Short Walk (New York, NY)
This is such an enjoyable piece of writing! Thank you! In ten paragraphs it fired my curiosity about so many new things. I'm excited to try making this dish, but also very excited to have discovered Yewande Komolafe's writing.
cat (here)
Delicious! Thank you writer Y. Komolafe for this discussion - loved learning of the regional interpretations of this dish. Looking forward to cooking this recipe -
Guy (Cleveland Heights, OH)
It is disingenuous to say the least, to lore readers into a food article about a wonderful looking dish, summon within us the predictable desire to make it, and then require payment of a subscription fee in order to access its recipe. It insults our intelligence and makes you, The New York Times, look like a hustler. Either clearly indicate at the beginning of the article that access to the recipe requires payment, or make the recipe free.
Gina (San Marcos)
@Guy I don't really understand why people come to the comment section and repeatedly do this. It's a business, not a charity. You already know recipes are behind a paywall and while we would all prefer everything to be free, it's just not. Pay for a subscription OR, and stay with me here, just Google it.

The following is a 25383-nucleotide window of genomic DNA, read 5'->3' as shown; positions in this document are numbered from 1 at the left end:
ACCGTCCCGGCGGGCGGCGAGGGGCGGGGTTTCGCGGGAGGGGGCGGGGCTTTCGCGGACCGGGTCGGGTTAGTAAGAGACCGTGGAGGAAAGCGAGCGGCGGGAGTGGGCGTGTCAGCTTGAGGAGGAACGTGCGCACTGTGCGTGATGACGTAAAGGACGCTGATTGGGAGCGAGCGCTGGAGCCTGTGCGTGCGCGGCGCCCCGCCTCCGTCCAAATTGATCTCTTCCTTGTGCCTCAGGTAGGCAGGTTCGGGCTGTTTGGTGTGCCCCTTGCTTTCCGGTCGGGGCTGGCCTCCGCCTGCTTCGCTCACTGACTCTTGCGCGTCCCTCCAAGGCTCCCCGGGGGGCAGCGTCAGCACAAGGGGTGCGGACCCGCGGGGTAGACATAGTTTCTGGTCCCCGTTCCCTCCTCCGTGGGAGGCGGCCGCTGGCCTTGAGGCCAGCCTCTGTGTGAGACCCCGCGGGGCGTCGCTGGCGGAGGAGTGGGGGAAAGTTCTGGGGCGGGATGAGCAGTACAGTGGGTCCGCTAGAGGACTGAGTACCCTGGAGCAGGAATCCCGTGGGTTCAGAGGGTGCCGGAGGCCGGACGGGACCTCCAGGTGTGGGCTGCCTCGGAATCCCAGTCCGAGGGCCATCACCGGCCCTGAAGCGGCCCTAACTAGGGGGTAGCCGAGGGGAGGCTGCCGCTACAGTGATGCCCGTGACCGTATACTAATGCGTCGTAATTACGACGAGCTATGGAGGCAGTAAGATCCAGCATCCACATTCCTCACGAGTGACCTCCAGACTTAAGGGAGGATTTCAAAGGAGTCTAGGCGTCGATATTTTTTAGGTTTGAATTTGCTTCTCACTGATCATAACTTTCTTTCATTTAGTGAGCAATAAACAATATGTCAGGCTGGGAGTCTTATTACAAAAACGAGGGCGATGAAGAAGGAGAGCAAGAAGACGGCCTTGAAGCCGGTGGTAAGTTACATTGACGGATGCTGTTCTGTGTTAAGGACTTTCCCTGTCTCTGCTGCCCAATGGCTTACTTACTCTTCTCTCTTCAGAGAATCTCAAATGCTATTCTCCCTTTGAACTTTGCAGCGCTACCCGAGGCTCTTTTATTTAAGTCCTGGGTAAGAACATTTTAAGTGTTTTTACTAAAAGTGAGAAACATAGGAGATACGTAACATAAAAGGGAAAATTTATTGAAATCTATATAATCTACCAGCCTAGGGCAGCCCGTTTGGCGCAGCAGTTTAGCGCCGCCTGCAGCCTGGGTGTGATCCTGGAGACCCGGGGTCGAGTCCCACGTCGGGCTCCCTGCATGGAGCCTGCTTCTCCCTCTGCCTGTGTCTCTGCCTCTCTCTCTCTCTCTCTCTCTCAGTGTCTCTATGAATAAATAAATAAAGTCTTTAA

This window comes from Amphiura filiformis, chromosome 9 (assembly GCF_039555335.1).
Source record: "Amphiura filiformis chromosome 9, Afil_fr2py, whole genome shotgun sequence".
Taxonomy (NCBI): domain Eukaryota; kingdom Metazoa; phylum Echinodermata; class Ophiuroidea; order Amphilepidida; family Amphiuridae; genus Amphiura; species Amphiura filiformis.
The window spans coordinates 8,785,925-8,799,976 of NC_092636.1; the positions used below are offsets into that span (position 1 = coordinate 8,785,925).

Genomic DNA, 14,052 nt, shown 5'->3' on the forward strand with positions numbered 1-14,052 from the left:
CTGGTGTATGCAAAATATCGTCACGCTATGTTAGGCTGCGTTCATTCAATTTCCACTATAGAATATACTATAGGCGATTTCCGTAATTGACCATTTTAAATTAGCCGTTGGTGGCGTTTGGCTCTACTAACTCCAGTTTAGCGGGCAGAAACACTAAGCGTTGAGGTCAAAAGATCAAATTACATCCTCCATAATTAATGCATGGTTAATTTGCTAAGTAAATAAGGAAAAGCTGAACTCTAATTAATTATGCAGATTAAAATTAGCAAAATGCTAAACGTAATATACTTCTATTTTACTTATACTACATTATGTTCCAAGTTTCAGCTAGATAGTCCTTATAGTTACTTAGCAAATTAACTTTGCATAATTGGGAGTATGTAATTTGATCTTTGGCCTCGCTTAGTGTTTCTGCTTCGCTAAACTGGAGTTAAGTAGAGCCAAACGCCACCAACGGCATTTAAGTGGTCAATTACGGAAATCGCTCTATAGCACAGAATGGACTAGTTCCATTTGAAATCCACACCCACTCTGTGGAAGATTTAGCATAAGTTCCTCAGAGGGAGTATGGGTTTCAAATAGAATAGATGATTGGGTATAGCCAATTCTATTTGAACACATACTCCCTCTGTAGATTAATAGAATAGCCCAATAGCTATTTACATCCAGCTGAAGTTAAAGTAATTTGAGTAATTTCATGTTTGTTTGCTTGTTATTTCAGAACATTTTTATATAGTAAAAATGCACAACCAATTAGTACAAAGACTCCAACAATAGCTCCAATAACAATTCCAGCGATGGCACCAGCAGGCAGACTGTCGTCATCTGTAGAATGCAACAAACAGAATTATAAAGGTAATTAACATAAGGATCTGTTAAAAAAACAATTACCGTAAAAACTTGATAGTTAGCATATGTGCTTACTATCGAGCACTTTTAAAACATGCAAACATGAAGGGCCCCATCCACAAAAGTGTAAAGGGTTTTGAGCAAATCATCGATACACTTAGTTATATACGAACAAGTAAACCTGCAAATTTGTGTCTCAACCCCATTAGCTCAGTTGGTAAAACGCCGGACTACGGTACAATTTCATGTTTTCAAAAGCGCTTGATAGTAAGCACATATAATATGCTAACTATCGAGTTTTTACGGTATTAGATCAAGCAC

myname (USA)
@Guy You hit the nail on the head! NYT, thanks for whetting our appetites. Guess what? I'll just google maafé recipes now and find them on numerous free websites.
Trey P (SE VT)
WaPo gives us the featured recipe for free. You know that we’ll get the recipe elsewhere. Tsk tsk.
Cara (Maine)
Very annoying to fall, again, for this trick of the NYT where we can read the food article but not (without paying more) see the recipe. Preferring the WaPo more & more.
East Roast (Here)
@Cara I gave in. It's worth it. All the recipes I've made have been well received in my picky home. Yes, it is ridiculous and should come with our subscription, but I'll take these recipes over a streaming app anyday.
T. M. Lawrence (MA)
@Cara, agree 100%, grubby for NYT to lead to the recipe and then ask for more $$ to see it. I thought NYT was better than this.
Paul (Brooklyn)
@Cara The NY Times is the most iconic newspaper that was ever published. They are the best at it by far. However, whenever they try incremental business like most companies do like charging for recipes, buying other newspaper, mags, RE adventures they either don't do well or fail miserable. That is their track record. If you can hold out maybe they will stop charging for the recipes.
Karen (Maine)
I'm reading this early in the morning and I so wish it was ready to be burbling on my stove. Thank you for the whole wonderful evocative description of the farm and the dish.
mk (NYC)
I worked as a cook at a “new age” school with a vegetarian kitchen in the 1980’s in upstate New York. The staff always loved a simplified mafe’,as most Americans will love anything with peanut butter in the mix. That said,I am looking forward to cooking this more complex version.
JA (MI)
can you please make the link to the recipe active?
Independent Observer (Texas)
@JA I was just about to post the same thing.
Annessey (Girl from the North Country)
@JA Click just below it under More From Yewande Komolafe Cooking Vegetable Maafe Nov.1, 2022
Lucille Hollander (Texas)
@JA The NYT recipe is behind a paywall.